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Published: October 16th 2015
Sitka, formerly a Russian outpost, where Alaska was ceremoniously transferred to the United States after the purchase promoted by Secretary of State William Seward in 1867, was the one city we continuously heard was the most beautiful in Alaska. My family, who lived in Alaska for decades, said it shouldn’t be missed. A ferry employee was wistfully talking to a co-worker about how she was saving up to retire in Sitka.
You often feel you’re going to be disappointed when expectations are set so high, but we fell in love with Sitka just like everyone else! The fact that we had perfectly clear, sunny days for nearly a week, unheard of in the Inside Passage, didn’t hurt. As one local stated, “It usually rains and it’s a good thing because if it didn’t, everyone would want to live here.”
As usual, we had only sketchy plans for camping. We had read about the Starrigavan (“STAR-ga-vin”) State Park Campground which was half a mile from the terminal but was listed as fully booked on-line. When we arrived, I suggested we investigate if there were any walk up vacancies since it was so close. Terry developed a great rapport with one
of the ticket agents, who said he knew the campground host, Tom, and would be glad to drive him up there to check.
When they returned, Terry had reported that not only were there some vacancies, the campground wasn’t even half full! We hoisted our 40+ pound backpacks on our backs and walked up the road to the campground. At the registration cabin, we met Kathleen and Tom. They had been the hosts for over 10 years and lived in the cozy home at the end of the road. They recommended we stay on site #39, their favorite in the entire campground, one of three walk-in sites which cannot be reserved in advance. Sites 39, 40 and 41 are gloriously situated on a lovely quiet bay and each is very private. We were ecstatic and becoming enamored of Sitka.
Tom and Kathleen keep the camp in an immaculate fashion and couldn’t have been more accommodating. On the opposite side of the road were the RV sites and an artesian well meant for campers but frequented by many folks from Sitka. We enjoyed filling our water bottles there but were happy to be away from the many cars coming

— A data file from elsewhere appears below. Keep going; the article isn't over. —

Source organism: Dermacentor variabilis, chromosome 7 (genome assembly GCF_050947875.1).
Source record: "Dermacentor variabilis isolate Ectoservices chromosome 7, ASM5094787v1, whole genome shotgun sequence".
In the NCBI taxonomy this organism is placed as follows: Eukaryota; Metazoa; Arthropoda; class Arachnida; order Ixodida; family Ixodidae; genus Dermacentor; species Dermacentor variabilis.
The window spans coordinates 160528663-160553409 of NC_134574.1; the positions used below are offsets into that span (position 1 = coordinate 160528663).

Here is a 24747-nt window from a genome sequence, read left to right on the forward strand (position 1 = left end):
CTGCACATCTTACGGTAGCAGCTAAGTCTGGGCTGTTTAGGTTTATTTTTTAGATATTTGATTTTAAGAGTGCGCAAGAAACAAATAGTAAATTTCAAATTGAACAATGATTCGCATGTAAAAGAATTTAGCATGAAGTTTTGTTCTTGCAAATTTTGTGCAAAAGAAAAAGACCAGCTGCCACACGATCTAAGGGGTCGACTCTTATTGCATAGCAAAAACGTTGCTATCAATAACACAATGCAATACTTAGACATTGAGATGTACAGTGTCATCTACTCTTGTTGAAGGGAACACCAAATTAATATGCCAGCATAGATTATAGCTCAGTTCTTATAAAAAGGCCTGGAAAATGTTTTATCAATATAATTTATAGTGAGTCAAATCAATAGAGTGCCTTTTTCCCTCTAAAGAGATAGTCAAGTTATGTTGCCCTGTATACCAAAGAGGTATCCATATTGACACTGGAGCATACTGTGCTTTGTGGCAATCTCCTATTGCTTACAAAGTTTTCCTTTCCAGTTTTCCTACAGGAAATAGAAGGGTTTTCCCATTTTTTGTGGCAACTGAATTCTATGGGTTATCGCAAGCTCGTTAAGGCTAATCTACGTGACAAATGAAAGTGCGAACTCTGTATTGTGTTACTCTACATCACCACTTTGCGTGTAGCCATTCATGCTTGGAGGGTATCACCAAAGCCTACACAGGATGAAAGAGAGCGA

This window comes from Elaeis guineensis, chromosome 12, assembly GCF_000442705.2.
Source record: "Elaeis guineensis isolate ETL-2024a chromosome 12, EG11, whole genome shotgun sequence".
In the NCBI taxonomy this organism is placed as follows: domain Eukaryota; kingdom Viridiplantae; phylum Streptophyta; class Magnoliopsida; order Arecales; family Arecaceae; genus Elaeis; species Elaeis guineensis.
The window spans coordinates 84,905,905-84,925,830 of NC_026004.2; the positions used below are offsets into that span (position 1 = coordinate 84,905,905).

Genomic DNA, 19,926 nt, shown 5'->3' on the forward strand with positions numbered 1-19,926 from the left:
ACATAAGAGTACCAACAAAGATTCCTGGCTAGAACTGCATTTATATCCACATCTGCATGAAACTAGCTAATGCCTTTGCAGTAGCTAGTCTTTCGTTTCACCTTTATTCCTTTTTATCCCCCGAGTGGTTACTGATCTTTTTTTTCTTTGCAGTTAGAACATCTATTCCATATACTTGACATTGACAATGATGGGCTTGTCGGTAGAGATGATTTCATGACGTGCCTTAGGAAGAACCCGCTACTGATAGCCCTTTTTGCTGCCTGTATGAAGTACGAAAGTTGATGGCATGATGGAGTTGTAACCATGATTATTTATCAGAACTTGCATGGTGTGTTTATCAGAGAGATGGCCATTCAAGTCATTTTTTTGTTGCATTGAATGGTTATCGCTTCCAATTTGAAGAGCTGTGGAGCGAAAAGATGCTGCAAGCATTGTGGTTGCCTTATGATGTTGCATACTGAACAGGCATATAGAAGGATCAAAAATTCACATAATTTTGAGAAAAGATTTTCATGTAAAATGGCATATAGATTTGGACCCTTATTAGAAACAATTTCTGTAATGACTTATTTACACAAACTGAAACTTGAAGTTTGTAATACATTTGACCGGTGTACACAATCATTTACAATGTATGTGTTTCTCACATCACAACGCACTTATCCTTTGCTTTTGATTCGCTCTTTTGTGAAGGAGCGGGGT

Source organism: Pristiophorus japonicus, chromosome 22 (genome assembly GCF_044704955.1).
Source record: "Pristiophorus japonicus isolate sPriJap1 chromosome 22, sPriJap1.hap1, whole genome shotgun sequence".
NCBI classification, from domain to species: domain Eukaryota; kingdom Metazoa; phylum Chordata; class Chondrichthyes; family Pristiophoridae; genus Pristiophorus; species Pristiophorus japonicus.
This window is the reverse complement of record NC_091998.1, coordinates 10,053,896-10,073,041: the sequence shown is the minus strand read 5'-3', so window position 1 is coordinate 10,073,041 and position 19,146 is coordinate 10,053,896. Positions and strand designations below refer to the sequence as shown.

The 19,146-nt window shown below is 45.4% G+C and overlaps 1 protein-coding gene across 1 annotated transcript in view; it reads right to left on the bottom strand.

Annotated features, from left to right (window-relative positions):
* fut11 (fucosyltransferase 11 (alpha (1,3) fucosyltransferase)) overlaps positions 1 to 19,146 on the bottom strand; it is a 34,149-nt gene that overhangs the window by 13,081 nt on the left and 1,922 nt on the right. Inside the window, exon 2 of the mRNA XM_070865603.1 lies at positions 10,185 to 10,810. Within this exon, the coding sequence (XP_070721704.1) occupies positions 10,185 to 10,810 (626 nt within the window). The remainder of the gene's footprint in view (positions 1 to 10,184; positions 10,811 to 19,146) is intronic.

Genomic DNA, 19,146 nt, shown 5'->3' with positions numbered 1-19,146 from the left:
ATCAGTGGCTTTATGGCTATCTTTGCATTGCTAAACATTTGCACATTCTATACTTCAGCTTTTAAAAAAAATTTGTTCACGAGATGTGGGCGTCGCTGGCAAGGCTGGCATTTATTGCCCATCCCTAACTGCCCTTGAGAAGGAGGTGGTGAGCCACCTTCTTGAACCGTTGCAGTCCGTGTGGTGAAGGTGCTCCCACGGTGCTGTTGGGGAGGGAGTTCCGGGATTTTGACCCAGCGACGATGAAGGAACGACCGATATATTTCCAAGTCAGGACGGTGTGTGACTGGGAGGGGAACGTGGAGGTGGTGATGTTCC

for the same. Downtown Sitka
The local bus stopped at the ferry terminal 15 minutes after each hour during the day. It took approximately 13 minutes to walk there from our campsite. The last bus left downtown at 6:45pm during the week.
After getting situated, we grabbed the next town-bound bus ride and disembarked at Crescent Harbor and walked over to the main Visitor Center/Museum. Inside the huge building, we found an untended reception area and a sign to go around the corner. We popped our heads inside the first lit office where an extremely genial and laid back gentleman was sitting at a desk. He seemed to be a town employee with only general knowledge of things visitors might need but was very eager to be helpful.
We hit the post office next, and were greeted by an ex-Bostonian postal worker who extolled all the virtues of Sitka, a cultural hub in Alaska that hosted an annual world renowned classical music festival among many arts events.
On a question as to where we could catch the next game of the Women’s World Cup in Soccer, he recommended the Bayview Restaurant and Pub. Our timing
was perfect as the US team scored the goal to move ahead shortly after our arrival at the eatery. The crowd, groups of men, women, mixed, young and old, erupted and stayed engaged until the victory. I was delighted to order sensational local rockfish fish tacos. One of the benefits of finding a place to watch live sports events is the departure from camp cuisine and not having to clean up!
For a small isolated city, Sitka has a deep-rooted focus on history and art, nowhere more evident than in the Sitka National Historical Park known for its exquisite totem poles. Among the traditional ones with their common themes of Tlingit (“Clink-it”) leaders with potlatch hats, bears, wolves, eagles, ravens and humpback whales, there are modern versions with arresting faces and ideas. Kansas
Sated and content, we took the last daily bus back to the ferry terminal and as we ambled through Old Sitka State Historical Park, an original Russian settlement, on the way back to camp, a camper van pulled up and the driver called out to us. It was a couple we had met on the top deck of the ferry to Sitka. During the